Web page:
The Case for Overtipping
Before you answer, “I shouldn’t have to overtip because…the government should require businesses to pay workers a livable wage,” consider the merits of a similar argument:
“I shouldn’t have to overtip because…it isn’t my responsibility to provide for other people; an individual is responsible for themselves. If they aren’t earning a livable wage, they should get another job.”
Both are moral values systems, the relative merits of which philosophers and moralists can and have disputed throughout history up to this very day. Both absolve their proponents of any direct personal responsibility just as effectively.
Both positions admit something should probably be done; both positions insist someone else should have to do it.
Yes, the government should mandate a livable wage.
In the meantime, overtip.
Now, of course; not everyone can afford to overtip. If you can’t, that’s fine. There are many ways to make a contribution to the cause of economic equality in America. Overtipping is only one of them, and it is only for those who feel their personal financial situation and moral values system merit it.
If you are overtipping to get a better table, or preferential treatment, or faster service, or to impress your date; don’t. That isn’t overtipping, anyway; it’s a financial transaction of goods and services.
There isn’t any glory in overtipping, nor should you expect any.
Your server at a restaurant or food delivery driver probably won’t be willing to pose for a Twitter photo of the two of you holding a receipt showing your generous 50% tip. The person might prefer you keep your tip if social credit is what you are really purchasing.
No, the mostly anonymous, hard-working wage-earner will walk away, out of your life; probably forever, and with your hard-earned money. They won’t be able to repay you in money or social credit or anything else.
Which is what makes overtipping the perfect vehicle for economic justice-based financial generosity.
Many people who work for tips work thankless jobs in which they frequently have to deal with people who are rude, complain about everything, refuse to pay, don’t tip, and occasionally even threaten to crush their Lyft driver’s skull for politely requesting the unruly passenger assume a protective mask.
Think of overtipping as a tiny way of bringing balance to the universe.
Some people in this world do indeed scream and swear at a food delivery driver for being a little late. That you should not be one of these people goes without saying, or at least it should. That you should also tip, if tipping is an option, should also go without saying.
But for a few dollars more, you could really make someone’s day.
Some hard-working person putting themselves through school, or paying-off their daughter’s student loans, or sending all their extra money to family members still living in other countries; doesn’t matter. Someone accustomed to getting a $5 tip who gets a $20 tip instead might, for that small price, genuinely smile for the first time all day when they see your generous gesture.
U.S. immigrants working in low-paying jobs from countries like Mexico, India, Bangladesh and many others, send millions of dollars to their families back home every year. These remittances have been a dependable source of income until recently. Layoffs and unemployment have cut these payments drastically and the impact is being felt around the world.
Worse, people are tipping less and less frequently during this crisis; now that food delivery is contactless, tipping has suffered accordingly.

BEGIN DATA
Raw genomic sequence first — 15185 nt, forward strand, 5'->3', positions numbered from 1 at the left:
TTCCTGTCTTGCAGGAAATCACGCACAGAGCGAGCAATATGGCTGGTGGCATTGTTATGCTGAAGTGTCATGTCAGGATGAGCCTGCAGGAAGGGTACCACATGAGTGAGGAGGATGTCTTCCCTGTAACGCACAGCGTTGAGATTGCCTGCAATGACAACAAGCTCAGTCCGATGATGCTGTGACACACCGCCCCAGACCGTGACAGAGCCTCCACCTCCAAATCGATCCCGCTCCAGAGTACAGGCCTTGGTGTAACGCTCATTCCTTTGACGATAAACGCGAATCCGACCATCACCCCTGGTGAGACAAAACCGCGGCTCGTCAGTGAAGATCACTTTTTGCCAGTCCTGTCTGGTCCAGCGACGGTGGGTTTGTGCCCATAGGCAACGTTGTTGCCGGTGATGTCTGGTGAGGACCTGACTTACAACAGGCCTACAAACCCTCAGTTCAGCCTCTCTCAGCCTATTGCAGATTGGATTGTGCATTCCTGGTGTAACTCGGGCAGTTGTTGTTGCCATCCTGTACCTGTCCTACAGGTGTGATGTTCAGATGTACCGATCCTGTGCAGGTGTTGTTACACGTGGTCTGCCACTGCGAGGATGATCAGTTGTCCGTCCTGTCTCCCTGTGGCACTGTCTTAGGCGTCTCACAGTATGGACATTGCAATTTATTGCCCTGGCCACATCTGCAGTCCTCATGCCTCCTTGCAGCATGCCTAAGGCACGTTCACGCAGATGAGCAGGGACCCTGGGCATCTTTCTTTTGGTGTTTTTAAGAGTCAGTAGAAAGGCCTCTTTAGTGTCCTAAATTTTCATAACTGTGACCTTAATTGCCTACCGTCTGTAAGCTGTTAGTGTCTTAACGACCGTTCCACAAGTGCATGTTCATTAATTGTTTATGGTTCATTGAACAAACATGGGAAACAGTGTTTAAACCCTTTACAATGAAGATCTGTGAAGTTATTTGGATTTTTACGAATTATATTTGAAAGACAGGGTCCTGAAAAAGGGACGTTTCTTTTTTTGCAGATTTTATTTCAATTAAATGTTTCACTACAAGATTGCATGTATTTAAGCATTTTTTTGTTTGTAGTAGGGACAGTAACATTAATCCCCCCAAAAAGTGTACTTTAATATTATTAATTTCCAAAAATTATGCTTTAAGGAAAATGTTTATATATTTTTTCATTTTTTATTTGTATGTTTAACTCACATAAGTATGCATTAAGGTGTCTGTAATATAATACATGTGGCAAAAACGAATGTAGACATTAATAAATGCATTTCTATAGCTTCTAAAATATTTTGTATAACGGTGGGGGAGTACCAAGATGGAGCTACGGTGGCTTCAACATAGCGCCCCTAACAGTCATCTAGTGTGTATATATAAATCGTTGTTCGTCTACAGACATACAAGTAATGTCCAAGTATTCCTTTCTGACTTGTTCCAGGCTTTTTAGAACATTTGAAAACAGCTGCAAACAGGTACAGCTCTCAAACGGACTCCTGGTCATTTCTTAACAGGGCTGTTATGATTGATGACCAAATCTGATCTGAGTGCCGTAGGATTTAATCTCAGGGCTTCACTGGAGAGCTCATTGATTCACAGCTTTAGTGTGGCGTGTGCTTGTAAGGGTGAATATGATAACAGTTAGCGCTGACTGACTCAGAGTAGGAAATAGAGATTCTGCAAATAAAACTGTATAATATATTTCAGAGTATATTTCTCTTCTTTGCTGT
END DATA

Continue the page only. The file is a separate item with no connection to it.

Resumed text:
Besides overtipping, there really aren’t many good ways to contribute to economic justice directly. You can opt to pay more in taxes, if you believe the government is doing a good job managing its resources and caring for disenfranchised individuals and the economically disadvantaged.
You can donate money to a non-profit organization dedicated to this work, of which there are many excellent ones, some decent and some that spend too many of their donated dollars on fancy offices, generous salaries and administrative costs. Charitynavigator.org is an excellent resource if you are considering supporting a charitable organization working for social and economic justice.
But to directly contribute to the cause of economic justice is rather difficult. Walking up to strangers on the street, unless they are actively soliciting donations, and saying, “I noticed you might be earning less than a livable wage and that is very unfair and can I please help here’s some money,” is ill-advised even if well-intentioned.
You can Venmo strangers and casual acquaintances on the internet, if that assuages your conscience. Go ahead. A little extra generosity, whatever its motivations or destination, rarely goes amiss.
Still, a little awkward though.
Overtipping, on the other hand, is perfectly natural and not awkward in the slightest- unless you make a big show about it or expect something extra as a return on your investment.
People who work doing jobs that take tips- delivery drivers, waitstaff, hospitality professions- are often some of the lowest paid employees working in the U.S. today. Many work in the gig economy, doing jobs with no benefits, no unemployment, no prospect of promotion, and no job security.
The hours are unpredictable and people are sometimes terrible.
Don’t wait for politicians to act on the minimum wage: Next time you are celebrating a raise at work, and treating yourself to a delicious meal out on the town- someday- tip 30% or 35% instead on your usual 15% or 20%.
Not everyone can afford to overtip, obviously; but if you can afford to do so, especially if you are one of those lucky souls who managed to keep their income during the Covid-19 shutdowns, consider making your next $3 tip a $5 one; your next $7 a $10.
You might soon find yourself a dedicated over-tipper, determined to pay a fair wage at every opportunity, whatever the going rate.
(contributing writer, Brooke Bell)